Sunday, October 12, 2014

Movie review of Annabelle (R) review by Stephen Signor


Move over Chucky, there's a new face in town! Her name is Annabelle. While her wrath is not Child's Play she will definitely mess with your head. Annabelle is a rare vintage doll, given to a extremely pregnant Mia played by, coincidentally another Annabelle, Wallis that is. Truth be told Annabelle's face is not all that new. It's showing a bit of wear left over from a previous engagement.

You see, while listed as a spin-off, this film is considered to be the prequel of 2013s The Conjuring which was also directed and produced by John R. Leonetti and James Wan respectively. Like The Conjuring, it is also based on the 1970s case “Annabelle: The Haunted Doll” as illustrated in the book Demonologist in which experienced paranormal investigators and preeminent experts Ed and Lorraine Warren tackle the potential connection and mystery surrounding a possessed raggedy Anne doll of the same name and the death of 7-year-old Annabelle Higgins. 

In this adaptation, all seems normal until Mia receives what is thought to be the perfect gift from her husband played by Ward Horton. That same night the next door neighbors are brutally murdered by a cult and immediately after, Mia’s own home is invaded. The consequences are swift but well directed, choreographed and very believable with the element of surprise being reverberated by action as well as sound.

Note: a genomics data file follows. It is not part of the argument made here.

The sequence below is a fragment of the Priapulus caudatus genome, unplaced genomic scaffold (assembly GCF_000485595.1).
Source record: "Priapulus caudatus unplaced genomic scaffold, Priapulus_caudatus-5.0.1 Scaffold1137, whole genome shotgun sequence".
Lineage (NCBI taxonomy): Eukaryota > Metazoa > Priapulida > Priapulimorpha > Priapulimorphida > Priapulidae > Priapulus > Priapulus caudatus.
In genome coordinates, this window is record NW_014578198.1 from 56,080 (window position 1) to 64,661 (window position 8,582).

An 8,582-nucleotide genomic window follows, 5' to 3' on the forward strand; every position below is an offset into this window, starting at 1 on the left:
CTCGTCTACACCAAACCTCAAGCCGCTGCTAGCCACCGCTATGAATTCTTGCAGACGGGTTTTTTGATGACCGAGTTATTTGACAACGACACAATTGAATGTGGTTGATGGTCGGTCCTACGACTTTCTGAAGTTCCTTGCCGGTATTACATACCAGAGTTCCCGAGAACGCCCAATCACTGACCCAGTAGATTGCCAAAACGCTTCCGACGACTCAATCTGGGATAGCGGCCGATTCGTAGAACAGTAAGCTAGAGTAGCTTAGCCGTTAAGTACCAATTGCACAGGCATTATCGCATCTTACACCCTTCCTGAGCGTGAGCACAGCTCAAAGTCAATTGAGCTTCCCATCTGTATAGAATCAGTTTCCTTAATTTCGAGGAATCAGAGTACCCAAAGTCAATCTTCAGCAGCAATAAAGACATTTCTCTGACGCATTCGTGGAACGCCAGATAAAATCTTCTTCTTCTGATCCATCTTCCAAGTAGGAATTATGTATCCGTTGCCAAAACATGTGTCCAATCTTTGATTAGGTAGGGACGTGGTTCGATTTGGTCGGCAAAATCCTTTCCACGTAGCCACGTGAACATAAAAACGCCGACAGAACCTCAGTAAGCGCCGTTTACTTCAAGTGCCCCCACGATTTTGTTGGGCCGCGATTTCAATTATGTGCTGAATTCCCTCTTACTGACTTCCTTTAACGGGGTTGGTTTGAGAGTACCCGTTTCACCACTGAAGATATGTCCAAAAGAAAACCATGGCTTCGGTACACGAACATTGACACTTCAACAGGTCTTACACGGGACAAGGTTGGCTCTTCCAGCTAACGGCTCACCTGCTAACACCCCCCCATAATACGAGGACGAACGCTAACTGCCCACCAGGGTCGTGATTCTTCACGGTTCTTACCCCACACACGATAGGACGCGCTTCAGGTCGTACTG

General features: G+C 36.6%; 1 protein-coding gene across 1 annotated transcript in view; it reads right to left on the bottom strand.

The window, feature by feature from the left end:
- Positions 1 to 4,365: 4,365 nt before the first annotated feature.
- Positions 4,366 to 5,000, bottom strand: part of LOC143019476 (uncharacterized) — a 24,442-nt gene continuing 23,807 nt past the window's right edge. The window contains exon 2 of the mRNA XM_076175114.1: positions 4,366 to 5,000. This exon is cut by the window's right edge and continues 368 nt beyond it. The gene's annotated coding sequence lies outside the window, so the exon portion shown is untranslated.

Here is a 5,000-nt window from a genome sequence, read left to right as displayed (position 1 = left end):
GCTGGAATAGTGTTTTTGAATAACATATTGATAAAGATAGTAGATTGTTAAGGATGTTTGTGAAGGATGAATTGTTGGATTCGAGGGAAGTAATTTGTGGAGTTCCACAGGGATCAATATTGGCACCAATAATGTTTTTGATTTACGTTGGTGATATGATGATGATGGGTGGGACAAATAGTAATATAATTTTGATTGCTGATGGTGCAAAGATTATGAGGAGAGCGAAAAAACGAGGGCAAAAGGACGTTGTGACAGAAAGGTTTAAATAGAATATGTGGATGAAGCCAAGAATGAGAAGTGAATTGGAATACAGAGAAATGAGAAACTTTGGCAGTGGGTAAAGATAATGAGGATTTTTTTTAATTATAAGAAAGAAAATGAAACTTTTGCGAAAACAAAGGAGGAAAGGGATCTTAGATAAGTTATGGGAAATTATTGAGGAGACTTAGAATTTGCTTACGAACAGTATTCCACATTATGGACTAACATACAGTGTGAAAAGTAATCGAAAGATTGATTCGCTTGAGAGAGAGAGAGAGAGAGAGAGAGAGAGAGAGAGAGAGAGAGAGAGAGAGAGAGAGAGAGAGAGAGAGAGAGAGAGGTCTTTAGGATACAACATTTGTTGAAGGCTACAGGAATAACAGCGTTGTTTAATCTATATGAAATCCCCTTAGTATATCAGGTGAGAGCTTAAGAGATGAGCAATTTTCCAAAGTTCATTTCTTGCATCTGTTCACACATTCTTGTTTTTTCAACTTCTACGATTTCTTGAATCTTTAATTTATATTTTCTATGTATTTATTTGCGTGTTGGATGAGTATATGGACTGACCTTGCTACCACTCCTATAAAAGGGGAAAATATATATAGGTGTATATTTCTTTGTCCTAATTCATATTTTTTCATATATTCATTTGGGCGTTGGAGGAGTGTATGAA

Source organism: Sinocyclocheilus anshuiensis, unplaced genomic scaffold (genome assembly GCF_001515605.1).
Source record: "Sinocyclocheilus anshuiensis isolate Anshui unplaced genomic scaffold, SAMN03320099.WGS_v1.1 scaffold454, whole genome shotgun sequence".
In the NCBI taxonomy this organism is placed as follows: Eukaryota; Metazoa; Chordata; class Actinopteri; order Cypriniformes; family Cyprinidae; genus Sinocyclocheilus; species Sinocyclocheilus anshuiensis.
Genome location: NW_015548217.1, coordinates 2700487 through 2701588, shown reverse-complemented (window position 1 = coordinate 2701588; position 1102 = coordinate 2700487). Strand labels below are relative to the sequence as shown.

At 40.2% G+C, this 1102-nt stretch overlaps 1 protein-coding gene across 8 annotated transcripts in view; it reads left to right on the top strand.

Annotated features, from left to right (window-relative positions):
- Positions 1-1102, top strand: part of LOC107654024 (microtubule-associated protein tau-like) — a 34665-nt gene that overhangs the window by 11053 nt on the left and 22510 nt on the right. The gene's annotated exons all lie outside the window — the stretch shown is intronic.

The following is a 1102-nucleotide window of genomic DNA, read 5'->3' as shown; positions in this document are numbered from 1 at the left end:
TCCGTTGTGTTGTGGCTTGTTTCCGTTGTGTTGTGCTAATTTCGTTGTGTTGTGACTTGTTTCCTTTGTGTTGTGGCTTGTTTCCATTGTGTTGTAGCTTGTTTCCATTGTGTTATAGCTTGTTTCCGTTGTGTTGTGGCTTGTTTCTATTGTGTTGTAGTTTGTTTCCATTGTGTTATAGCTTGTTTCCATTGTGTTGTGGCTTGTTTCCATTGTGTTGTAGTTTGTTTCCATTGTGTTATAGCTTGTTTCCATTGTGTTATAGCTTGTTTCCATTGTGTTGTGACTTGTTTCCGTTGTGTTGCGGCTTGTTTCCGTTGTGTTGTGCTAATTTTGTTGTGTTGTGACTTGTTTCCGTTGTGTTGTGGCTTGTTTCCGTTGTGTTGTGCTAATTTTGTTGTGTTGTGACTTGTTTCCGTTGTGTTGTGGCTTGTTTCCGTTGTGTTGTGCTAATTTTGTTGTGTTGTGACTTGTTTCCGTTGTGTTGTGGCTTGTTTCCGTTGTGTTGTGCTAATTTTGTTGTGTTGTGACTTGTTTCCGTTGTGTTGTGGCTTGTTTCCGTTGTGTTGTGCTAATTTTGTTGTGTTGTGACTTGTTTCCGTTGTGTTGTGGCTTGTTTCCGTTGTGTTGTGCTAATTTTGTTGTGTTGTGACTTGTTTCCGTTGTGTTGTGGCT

Traumatized by the ensuing mayhem and violence by the intruders they decide to move. But not before the realm for evil has been established. Blood and terror were not the only remnant left by the attack. An entity has been conjured that is beyond malevolent and pales in comparison to the brutal attack. With a sinister conduit to the damned established, escape seems impossible. One saving grace is the very caring and understanding Alfre Woodard (Twelve Years A Slave) who contributes her talents as Evelyn, a supportive new neighbor.

As I did not see The Conjuring I cannot make a valid comparison. However, I can say that just looking at Annabelle's creepy porcelain face was scary enough to get the idea. And if not for the believable well-executed experiences and fear of those associated with the underlying secret within Annabelle, I would not have been as captivated as I found myself.